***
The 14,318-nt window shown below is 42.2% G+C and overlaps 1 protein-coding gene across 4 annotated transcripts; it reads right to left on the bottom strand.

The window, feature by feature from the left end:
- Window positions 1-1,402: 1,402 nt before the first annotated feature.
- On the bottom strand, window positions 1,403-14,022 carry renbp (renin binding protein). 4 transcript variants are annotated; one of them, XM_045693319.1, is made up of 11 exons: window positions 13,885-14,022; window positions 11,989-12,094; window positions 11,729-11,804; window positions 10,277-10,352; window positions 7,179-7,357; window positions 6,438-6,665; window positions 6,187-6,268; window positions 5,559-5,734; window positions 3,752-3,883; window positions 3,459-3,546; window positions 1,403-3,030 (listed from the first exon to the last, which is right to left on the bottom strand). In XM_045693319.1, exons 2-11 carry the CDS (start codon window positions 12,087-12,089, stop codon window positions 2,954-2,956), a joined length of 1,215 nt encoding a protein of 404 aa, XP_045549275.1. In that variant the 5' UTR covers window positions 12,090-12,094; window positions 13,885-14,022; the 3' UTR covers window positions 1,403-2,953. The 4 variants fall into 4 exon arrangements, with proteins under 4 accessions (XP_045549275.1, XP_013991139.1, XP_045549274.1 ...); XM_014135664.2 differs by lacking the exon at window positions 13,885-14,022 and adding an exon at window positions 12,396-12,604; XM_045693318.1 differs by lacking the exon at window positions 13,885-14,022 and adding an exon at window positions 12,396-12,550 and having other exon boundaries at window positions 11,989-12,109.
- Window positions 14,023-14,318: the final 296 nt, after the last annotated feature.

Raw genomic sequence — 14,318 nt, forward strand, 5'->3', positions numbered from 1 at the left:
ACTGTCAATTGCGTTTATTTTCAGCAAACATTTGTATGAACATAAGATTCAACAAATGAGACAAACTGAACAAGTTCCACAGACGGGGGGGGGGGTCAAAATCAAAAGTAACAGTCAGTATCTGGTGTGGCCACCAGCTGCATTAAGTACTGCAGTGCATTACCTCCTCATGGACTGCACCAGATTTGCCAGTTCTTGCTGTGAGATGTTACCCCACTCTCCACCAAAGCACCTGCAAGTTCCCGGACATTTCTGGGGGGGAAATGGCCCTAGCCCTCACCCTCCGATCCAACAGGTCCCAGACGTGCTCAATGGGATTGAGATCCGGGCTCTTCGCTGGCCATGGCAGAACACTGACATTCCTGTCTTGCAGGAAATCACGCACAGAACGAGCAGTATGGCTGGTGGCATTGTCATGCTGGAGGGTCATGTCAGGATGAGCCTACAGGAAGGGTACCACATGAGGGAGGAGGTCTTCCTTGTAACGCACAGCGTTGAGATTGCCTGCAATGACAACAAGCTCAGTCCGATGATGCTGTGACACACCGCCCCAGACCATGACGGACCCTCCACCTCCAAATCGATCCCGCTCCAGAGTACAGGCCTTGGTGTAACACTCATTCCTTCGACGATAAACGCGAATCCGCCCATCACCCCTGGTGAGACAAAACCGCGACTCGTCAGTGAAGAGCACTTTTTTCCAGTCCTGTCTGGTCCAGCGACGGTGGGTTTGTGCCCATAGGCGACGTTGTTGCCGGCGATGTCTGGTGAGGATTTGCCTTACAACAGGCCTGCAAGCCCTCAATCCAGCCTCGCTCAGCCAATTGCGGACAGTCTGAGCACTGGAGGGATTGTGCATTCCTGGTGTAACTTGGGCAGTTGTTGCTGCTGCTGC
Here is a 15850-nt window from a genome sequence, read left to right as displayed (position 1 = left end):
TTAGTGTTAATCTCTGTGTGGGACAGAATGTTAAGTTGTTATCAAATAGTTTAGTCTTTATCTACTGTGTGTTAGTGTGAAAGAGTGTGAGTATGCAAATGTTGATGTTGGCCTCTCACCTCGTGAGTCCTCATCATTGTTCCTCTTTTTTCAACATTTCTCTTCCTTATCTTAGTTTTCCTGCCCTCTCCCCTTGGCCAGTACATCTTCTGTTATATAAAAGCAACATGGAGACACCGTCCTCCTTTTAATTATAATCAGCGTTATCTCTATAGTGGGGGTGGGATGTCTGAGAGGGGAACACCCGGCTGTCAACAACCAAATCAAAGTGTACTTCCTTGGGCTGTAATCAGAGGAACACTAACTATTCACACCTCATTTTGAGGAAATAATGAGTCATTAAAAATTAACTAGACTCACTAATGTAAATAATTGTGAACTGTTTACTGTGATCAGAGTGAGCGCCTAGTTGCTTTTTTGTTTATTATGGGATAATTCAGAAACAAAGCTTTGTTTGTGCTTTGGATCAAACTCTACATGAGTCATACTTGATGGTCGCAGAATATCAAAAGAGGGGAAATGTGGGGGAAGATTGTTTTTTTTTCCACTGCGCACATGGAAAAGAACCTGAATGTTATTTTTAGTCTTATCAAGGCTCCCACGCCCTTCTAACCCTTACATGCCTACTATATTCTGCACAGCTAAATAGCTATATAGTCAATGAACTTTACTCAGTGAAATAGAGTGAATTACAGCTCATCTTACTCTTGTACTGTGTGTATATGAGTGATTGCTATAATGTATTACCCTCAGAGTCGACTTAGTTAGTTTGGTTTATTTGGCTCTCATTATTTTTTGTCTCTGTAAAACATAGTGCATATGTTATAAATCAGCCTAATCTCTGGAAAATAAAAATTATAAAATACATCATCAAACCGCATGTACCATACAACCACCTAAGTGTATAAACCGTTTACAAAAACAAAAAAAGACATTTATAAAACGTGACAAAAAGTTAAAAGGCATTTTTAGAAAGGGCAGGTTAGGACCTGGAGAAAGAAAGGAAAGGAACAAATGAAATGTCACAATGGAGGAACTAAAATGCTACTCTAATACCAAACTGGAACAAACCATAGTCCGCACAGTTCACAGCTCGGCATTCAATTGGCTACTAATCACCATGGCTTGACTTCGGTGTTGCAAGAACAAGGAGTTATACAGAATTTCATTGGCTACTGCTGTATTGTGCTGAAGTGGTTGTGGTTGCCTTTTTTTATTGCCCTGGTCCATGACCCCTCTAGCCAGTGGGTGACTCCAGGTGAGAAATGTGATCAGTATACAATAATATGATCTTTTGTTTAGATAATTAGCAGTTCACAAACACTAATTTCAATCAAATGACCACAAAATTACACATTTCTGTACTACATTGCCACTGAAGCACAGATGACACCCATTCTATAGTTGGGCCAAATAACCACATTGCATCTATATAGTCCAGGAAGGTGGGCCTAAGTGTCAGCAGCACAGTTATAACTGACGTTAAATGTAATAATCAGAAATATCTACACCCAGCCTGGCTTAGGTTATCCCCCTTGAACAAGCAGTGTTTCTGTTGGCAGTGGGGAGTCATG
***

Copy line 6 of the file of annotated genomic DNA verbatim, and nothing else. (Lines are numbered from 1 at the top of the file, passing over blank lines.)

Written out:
Raw genomic sequence — 14,318 nt, forward strand, 5'->3', positions numbered from 1 at the left: